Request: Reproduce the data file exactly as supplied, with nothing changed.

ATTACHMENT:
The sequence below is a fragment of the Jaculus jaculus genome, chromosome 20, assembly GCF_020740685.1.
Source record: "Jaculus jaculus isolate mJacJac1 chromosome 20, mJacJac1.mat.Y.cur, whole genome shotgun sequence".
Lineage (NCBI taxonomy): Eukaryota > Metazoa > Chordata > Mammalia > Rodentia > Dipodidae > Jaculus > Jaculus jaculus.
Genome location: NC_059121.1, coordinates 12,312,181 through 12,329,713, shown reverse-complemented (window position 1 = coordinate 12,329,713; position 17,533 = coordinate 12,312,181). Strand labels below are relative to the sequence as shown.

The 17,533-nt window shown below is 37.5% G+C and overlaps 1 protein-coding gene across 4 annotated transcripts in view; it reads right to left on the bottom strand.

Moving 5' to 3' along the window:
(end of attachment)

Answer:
The sequence below is a fragment of the Jaculus jaculus genome, chromosome 20, assembly GCF_020740685.1.
Source record: "Jaculus jaculus isolate mJacJac1 chromosome 20, mJacJac1.mat.Y.cur, whole genome shotgun sequence".
Lineage (NCBI taxonomy): Eukaryota > Metazoa > Chordata > Mammalia > Rodentia > Dipodidae > Jaculus > Jaculus jaculus.
Genome location: NC_059121.1, coordinates 12,312,181 through 12,329,713, shown reverse-complemented (window position 1 = coordinate 12,329,713; position 17,533 = coordinate 12,312,181). Strand labels below are relative to the sequence as shown.

The 17,533-nt window shown below is 37.5% G+C and overlaps 1 protein-coding gene across 4 annotated transcripts in view; it reads right to left on the bottom strand.

Moving 5' to 3' along the window: